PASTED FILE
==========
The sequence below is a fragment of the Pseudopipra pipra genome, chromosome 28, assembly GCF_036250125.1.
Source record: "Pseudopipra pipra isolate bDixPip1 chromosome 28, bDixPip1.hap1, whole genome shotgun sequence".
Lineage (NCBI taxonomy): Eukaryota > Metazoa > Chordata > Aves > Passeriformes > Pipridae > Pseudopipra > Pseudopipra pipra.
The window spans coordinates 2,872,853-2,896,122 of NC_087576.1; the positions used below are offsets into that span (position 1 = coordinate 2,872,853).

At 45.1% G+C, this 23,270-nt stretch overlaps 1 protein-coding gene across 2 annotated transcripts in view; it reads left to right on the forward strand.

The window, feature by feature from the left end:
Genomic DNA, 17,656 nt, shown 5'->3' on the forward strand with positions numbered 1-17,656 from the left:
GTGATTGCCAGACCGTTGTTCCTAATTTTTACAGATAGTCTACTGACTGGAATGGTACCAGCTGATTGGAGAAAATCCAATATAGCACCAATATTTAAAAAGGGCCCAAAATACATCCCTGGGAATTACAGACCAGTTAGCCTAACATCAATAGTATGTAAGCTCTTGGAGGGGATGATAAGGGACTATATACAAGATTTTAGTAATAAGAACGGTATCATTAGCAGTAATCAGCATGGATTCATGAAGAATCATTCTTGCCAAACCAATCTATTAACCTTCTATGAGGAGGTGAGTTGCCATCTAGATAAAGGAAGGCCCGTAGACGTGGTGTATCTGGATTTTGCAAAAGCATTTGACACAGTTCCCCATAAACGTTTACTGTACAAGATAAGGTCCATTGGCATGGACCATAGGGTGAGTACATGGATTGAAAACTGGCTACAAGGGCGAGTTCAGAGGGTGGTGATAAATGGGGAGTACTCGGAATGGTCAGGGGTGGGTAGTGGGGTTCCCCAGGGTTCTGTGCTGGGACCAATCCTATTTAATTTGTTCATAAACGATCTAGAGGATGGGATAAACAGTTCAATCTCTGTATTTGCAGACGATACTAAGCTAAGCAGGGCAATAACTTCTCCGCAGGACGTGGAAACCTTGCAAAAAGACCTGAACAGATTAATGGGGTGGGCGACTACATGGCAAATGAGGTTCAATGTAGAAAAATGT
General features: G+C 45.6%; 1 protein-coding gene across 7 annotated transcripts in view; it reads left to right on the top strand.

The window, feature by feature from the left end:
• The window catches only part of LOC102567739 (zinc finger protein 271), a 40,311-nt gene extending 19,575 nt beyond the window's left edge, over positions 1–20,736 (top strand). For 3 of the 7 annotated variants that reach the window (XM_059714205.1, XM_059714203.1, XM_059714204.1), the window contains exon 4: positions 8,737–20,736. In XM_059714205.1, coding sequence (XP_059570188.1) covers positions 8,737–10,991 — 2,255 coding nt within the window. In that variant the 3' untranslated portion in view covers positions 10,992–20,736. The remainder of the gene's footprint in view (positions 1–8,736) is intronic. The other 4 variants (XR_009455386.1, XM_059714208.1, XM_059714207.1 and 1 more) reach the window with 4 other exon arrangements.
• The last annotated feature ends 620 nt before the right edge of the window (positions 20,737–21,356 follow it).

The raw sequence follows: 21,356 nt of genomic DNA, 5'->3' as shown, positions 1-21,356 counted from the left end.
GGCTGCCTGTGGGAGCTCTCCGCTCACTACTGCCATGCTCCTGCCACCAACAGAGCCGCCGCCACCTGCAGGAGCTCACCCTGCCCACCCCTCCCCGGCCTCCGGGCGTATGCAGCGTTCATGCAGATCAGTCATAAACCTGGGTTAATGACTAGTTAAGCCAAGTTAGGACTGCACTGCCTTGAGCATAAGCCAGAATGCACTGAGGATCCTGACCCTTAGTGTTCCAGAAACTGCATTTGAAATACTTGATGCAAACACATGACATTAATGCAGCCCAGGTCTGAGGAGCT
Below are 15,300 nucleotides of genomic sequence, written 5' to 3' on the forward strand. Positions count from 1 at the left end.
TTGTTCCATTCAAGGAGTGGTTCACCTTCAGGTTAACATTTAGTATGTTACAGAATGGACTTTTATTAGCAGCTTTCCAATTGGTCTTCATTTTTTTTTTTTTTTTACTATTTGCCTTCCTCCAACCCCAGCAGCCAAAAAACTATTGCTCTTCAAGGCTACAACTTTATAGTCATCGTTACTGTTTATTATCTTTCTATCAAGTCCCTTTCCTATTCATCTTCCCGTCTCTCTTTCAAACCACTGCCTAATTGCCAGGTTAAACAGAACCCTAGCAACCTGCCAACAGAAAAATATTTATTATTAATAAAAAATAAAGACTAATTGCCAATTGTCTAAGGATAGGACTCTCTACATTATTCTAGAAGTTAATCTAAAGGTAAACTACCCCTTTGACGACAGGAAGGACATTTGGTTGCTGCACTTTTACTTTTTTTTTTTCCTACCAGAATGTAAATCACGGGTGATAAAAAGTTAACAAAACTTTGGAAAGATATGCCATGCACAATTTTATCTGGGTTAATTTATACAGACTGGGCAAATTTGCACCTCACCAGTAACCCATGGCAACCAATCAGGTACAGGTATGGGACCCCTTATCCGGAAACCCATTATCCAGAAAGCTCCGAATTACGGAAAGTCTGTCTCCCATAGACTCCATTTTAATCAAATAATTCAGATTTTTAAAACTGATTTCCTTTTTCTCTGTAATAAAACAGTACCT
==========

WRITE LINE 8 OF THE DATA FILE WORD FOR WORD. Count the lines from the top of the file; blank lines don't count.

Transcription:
GTGATTGCCAGACCGTTGTTCCTAATTTTTACAGATAGTCTACTGACTGGAATGGTACCAGCTGATTGGAGAAAATCCAATATAGCACCAATATTTAAAAAGGGCCCAAAATACATCCCTGGGAATTACAGACCAGTTAGCCTAACATCAATAGTATGTAAGCTCTTGGAGGGGATGATAAGGGACTATATACAAGATTTTAGTAATAAGAACGGTATCATTAGCAGTAATCAGCATGGATTCATGAAGAATCATTCTTGCCAAACCAATCTATTAACCTTCTATGAGGAGGTGAGTTGCCATCTAGATAAAGGAAGGCCCGTAGACGTGGTGTATCTGGATTTTGCAAAAGCATTTGACACAGTTCCCCATAAACGTTTACTGTACAAGATAAGGTCCATTGGCATGGACCATAGGGTGAGTACATGGATTGAAAACTGGCTACAAGGGCGAGTTCAGAGGGTGGTGATAAATGGGGAGTACTCGGAATGGTCAGGGGTGGGTAGTGGGGTTCCCCAGGGTTCTGTGCTGGGACCAATCCTATTTAATTTGTTCATAAACGATCTAGAGGATGGGATAAACAGTTCAATCTCTGTATTTGCAGACGATACTAAGCTAAGCAGGGCAATAACTTCTCCGCAGGACGTGGAAACCTTGCAAAAAGACCTGAACAGATTAATGGGGTGGGCGACTACATGGCAAATGAGGTTCAATGTAGAAAAATGT